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Year in Review: 2013 brings economic progress, increasing concerns over water

Year in Review: 2013 brings economic progress, increasing concerns over water

Shoppers line up to check out at Turlock's newest grocery store, the Walmart Neighborhood Market, at the store's grand opening in August.


POSTED December 27, 2013 9:25 p.m.

It's always hard to look back at an entire year and sum it up in a few hundred words. While Turlock remains a "small town" in the eyes of most of its long-time residents, the truth is the city is the second largest in the county and an important agricultural engine for the region and country. There is no way to succinctly summarize all of 2013 (without inducing a post-holiday lethargy), so instead I have poured over the year's headlines and found two reoccurring issues —economic development and water.

 

Economic development

The City of Turlock got serious about economic development in 2013, creating a Mayor's Economic Task Force. The task force is made up of local business owners, marketing advisors, educators, and realtors who are focusing on making Turlock a prosperous community.

“This is a really exciting time,” said Assistant City Manager for Economic Development Maryn Pitt in July. “As we start to see our economy boom, we are poised and ready to take the next step."

The community has already seen the beginnings of economic recovery with the openings of both small and large businesses.

In March, Certified Laboratories held an open house for its new Turlock facility, giving the public an in-depth look at the microbiological and chemical laboratories used for food industry testing.

The long-awaited opening of Turlock's Blue Diamond almond processing plant was celebrated in June. Turlock was chosen for Blue Diamond’s expansion following an extensive 18 month search. The site rose to the top for myriad reasons, said Blue Diamond Chairman Clinton Shick: easy access to Highway 99, proximity to growers, and, most importantly, the pre-built infrastructure and shovel-ready ground in the Turlock Regional Industrial Park.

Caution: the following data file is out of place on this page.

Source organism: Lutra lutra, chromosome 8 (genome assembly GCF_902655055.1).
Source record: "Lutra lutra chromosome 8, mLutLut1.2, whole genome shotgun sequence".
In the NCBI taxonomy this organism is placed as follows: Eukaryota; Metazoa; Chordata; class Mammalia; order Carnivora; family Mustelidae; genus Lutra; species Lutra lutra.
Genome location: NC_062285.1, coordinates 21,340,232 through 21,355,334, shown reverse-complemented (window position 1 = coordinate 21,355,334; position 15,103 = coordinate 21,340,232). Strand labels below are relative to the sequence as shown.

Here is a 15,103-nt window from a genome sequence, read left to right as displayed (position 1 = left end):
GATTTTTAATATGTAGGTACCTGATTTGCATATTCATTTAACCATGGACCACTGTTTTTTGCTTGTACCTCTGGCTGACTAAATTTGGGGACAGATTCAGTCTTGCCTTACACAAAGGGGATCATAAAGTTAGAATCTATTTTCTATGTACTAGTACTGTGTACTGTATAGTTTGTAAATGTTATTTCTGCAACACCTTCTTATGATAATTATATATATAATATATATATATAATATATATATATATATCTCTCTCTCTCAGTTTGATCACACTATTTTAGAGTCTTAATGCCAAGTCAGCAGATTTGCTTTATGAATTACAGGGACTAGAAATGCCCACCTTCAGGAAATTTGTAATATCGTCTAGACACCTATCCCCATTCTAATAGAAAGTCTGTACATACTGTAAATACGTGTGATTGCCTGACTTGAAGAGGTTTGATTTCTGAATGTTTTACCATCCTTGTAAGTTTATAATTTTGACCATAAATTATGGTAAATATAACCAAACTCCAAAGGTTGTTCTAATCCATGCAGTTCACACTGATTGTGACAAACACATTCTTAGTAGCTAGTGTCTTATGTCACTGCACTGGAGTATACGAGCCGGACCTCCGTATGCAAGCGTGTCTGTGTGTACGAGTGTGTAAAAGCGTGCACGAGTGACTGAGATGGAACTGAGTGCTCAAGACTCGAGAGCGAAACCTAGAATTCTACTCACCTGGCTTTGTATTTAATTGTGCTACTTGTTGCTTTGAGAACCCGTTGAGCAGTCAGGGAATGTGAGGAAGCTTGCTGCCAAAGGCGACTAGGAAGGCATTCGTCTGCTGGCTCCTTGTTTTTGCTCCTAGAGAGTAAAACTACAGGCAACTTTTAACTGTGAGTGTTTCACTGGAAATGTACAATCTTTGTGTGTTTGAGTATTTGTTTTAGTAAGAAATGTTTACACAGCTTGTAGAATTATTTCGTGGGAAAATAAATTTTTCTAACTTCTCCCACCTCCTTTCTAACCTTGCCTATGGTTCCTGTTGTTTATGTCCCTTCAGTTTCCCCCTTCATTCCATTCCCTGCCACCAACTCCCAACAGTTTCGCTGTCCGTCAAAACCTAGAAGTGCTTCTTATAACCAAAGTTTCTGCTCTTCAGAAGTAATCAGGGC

Blue Diamond’s 88-acre site near the intersection of N. Washington and Fulkerth Roads will eventually be home to about 500,000 square feet of buildings, following a 15-year growth plan.

Walmart Neighborhood Market opened in August, filling the 62,000 square foot site of the former Mervyn's that had sat vacant since 2009. According to store management, the market has created 95 new jobs in Turlock.

“We’re doing more and more ribbon cuttings throughout the Valley,” said Congressman Jeff Denham at the store's opening. “It’s exciting to see not only older buildings being revitalized, but new jobs being created at the same time.”

One of China’s top construction equipment producers opened its first North American branch in Turlock in October.

The company, Shangdong Lingong Construction Machinery Co., Ltd. – more commonly known as SDLG – has long been the largest exporter of construction equipment within China since its founding in 1972. In a continued effort to expand their product globally, the company has partnered with Volvo Construction Equipment and Services to open seven dual outlets in North America.